Mar 26, 2002 7:00 AM
|Do many of you feel your saddle when you are out of the saddle climbing? I don't... This morning in a spinning class the instructor told us that you should feel the nose of the saddle between your legs when you are out of the saddle "just like you were on a real bike" it didn't make a whole lot of sense and I do take a lot of advice from spinning instructors with a grain of salt. but i was wondering though because climbing is not a strong suit of mine... have i been missing a fundamental form issue this whole time????|
Mar 26, 2002 7:44 AM
|I do not feel the seat when I climb either. But, I have read that your hips should be directly over the bottom bracket and you should be able to lightly feel the nose of the seat touch the back of your thighs.|
|re: climbing position||simstress|
Mar 26, 2002 7:56 AM
|I've heard spinning instructors say that too. I think the idea is to remind people to keep the weight over the bottom bracket. A lot of novices have a tendency to shift their weight forward over the bars when they get tired.
I'm not aware if I feel my saddle when climbing with my bike, but I definitely brush against the one on the spinning bike. How can you not? It's enormous!
|re: climbing position||DINOSAUR|
Mar 26, 2002 8:01 AM
|I do, but a lot of it would depend on your saddle and how you have it positioned..|
|re: climbing position||brider|
Mar 26, 2002 10:08 AM
|Standing on a flat road => yes. On a climb => no (depending on grade).|
|believe me on this... this is KerouacBenKenobi speaking||tempeteKerouak|
Mar 26, 2002 11:06 AM
|Beaudelaire «There was nothing worst but to have a teacher whom I felt superior to...»
"Climbing" (or the simulation of) on a spinning tool or climbing to St-Féréol-des-Neiges from Ste-Anne-de Beaupré in Québec city has little in common...
If you feel good with your hands on the drops, the saddle nose wedged in your chamois and a flower at the corner of your mouth, well, do it.
I suppose the most important thing is to try to move the bike and not the rider. Then moving the bike must be done keeping the bike in the straighter line possible. Concerve energy, spend efficiently.
With all this written in the good books, look at the pros, and the bike goes everywhere, with the rider moving around a lot on the bike...
Trust yourself. First one up the the right way up isn't it?
|re: climbing position||BryanJL|
Mar 26, 2002 11:18 AM
I agree with what you've said (take spin instructors with a bit of salt) and also another post that said the instructors' cues are especially aimed at beginners or riders who lean too far forward (which is the general tendency for less skilled riders).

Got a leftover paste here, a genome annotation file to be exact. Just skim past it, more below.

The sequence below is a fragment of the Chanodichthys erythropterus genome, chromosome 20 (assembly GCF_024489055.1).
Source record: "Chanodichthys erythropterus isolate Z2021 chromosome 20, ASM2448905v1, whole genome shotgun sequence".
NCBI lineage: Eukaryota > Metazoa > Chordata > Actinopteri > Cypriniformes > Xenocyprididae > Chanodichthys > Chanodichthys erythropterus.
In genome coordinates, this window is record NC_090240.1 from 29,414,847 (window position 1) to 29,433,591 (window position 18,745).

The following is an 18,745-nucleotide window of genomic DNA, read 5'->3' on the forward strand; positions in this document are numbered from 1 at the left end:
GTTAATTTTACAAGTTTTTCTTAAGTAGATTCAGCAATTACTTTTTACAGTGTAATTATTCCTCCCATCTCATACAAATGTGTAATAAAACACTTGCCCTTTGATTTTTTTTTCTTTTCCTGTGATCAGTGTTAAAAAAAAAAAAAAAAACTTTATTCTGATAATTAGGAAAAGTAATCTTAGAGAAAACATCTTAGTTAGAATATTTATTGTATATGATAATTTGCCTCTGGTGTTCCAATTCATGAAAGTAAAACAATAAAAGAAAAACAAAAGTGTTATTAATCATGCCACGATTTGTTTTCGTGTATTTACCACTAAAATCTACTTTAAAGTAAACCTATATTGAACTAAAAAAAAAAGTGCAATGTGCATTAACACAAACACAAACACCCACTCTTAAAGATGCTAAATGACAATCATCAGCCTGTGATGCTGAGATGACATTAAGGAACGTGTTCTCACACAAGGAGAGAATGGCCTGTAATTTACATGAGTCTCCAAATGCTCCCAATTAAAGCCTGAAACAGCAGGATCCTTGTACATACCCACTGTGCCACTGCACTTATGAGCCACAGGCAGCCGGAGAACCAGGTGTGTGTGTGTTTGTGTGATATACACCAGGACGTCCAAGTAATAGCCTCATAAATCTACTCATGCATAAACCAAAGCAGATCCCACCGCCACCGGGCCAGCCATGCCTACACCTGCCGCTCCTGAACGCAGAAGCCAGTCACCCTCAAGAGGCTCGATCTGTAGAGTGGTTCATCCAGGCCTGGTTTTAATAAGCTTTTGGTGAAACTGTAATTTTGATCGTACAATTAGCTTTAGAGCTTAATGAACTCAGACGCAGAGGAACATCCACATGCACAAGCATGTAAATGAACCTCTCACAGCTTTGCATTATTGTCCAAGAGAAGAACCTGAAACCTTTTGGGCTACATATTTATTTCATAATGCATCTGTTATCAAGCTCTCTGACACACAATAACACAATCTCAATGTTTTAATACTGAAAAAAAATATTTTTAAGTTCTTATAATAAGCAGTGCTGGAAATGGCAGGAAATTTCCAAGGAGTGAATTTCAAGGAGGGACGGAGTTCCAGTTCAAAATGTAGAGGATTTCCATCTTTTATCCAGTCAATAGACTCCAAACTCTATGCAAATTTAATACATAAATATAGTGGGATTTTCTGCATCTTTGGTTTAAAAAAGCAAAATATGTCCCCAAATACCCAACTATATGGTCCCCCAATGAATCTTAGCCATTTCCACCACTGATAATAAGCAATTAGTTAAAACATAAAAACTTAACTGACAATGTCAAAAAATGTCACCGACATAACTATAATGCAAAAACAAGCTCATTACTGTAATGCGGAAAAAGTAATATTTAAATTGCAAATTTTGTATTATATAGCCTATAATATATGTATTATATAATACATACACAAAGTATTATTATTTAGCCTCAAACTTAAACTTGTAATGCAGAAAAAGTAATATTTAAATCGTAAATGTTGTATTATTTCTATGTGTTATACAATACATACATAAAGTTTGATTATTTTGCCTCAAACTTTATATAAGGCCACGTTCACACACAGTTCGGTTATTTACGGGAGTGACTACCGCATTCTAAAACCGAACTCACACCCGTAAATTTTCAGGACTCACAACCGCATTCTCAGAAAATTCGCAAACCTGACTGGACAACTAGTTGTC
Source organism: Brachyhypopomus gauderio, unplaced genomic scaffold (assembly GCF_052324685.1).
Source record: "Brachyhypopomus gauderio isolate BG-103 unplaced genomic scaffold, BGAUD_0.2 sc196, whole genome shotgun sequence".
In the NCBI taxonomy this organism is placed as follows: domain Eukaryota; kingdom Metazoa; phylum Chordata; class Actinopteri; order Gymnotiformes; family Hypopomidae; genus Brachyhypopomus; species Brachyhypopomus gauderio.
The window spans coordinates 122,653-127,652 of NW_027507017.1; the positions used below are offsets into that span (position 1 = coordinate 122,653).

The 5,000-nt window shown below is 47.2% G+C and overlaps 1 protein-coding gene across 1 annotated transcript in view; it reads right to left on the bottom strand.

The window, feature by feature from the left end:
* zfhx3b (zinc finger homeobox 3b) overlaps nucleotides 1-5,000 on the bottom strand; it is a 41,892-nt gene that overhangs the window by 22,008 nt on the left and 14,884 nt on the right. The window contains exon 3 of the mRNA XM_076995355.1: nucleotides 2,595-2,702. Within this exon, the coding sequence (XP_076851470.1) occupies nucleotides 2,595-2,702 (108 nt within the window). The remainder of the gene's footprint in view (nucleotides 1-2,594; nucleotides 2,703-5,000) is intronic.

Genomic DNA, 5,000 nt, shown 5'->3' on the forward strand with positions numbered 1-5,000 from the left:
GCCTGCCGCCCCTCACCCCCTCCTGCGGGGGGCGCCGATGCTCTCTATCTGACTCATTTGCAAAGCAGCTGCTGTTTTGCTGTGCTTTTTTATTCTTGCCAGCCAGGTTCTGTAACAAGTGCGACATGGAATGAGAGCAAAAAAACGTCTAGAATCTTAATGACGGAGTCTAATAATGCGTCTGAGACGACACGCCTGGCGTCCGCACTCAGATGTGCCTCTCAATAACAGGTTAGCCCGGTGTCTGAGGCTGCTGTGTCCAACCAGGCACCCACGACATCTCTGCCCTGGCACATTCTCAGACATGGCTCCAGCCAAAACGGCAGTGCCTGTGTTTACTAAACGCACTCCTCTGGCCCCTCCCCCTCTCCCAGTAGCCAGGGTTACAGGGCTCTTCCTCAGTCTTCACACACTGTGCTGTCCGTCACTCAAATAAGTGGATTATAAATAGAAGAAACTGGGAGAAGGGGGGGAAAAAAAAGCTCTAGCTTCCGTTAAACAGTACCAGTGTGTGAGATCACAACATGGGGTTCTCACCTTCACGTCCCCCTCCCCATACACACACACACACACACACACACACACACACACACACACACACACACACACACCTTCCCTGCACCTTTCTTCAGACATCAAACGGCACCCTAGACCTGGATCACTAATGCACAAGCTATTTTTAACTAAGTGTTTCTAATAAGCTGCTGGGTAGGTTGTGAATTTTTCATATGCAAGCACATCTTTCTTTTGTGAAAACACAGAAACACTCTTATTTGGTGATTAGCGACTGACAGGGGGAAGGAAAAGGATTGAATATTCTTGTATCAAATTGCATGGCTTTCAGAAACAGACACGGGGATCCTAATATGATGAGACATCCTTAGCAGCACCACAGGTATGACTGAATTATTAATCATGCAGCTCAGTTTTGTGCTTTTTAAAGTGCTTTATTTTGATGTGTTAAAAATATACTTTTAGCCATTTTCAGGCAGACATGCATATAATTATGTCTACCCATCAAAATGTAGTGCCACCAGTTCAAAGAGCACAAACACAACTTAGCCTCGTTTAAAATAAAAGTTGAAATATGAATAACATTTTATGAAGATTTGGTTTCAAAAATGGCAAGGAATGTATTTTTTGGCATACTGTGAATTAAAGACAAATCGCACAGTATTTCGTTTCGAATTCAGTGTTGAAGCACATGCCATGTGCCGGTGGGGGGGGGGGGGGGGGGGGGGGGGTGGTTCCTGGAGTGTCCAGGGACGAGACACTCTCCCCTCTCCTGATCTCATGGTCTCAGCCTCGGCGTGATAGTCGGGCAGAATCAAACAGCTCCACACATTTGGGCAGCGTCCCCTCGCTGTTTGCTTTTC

As an instructor myself, I say the same thing, "Make sure your butt is over or near the saddle" to encourage and remind people to put their weight over the bottom bracket rather than in front of it. A lot of people lean forward, especially as fatigue sets in.
Ultimately, while some indoor bikes may have better road feel than others, and even then it's still subjective, it's important to note that not all things translate from indoors to outdoors and vice versa. Climbing is a good example, because I myself don't feel as much of the saddle outdoors as I do indoors...mostly a function of bike geometry.
So really, when an instructor says "Make sure you can feel the nose of the saddle" what they are saying is "Don't lean on the handlbars, keep your weight evenly distributed."
Of course, after I say that, it usually leads to the next problem, the "paperboy," where people overemphasize the side to side motion and get a little too much rocking side to side. Well, one thing at a time...
Mar 26, 2002 12:18 PM
|thanks for the response. do you have any suggestions on getting a spin bike to fit right. I would think that it would be easy to do with all of the adjustability but so far, getting a fit/feel even similar to my bike is like searching for the Holy Grail... I should however say that the nice sweaty scenery all around me greatly helps cope with the discomfort of a public bike...|
|spinn bike will not feel like your own bike||theBreeze|
Mar 26, 2002 6:20 PM
|Hopefully your instructor helped you with the original set up. If not, I would question the integrity of the instructor or gym. But don't expect a stationary bike to feel like your outdoor bike.
Regular outdoor riders should not count on indoor classes to substitute for real road (or trail) riding. The main purpose should be to keep some aerobic fitness and perhaps work on leg speed and power. You do not need to be "aero" and assume and identical position as on your road (or mountain) bike.
We have small classes (only 10 bikes) at my facility and I am head of the program, so I sometimes let experienced road riders bring their own saddles, and even pedals on occasion. Provided they come early enough and can put the parts on themselves. Obviously this would not be possible if there were 20 or 30 people in class.
BTW, What brand of bikes does your place use?
|spinn bike will not feel like your own bike||jaybird|
Mar 27, 2002 6:34 AM
|They use schwinn and the bikes seem decent enough... My whole reason for taking the class is to work on my leg speed. I am a pretty big guy (6'3" 210lbs) and I have historicaly been a big gear masher. I have a tough time maintaining much more than 85 rpm or so for an extended period of time.|
|re: climbing position||Andor|
Mar 26, 2002 11:27 AM
|Don't worry so much about your position when climbing, just keep attacking steeper and longer climbs and eventually your body will fall into place.|
|watch Paolo Bettini place an acceleration in a climb||tempeteKerouak|
Mar 26, 2002 11:51 AM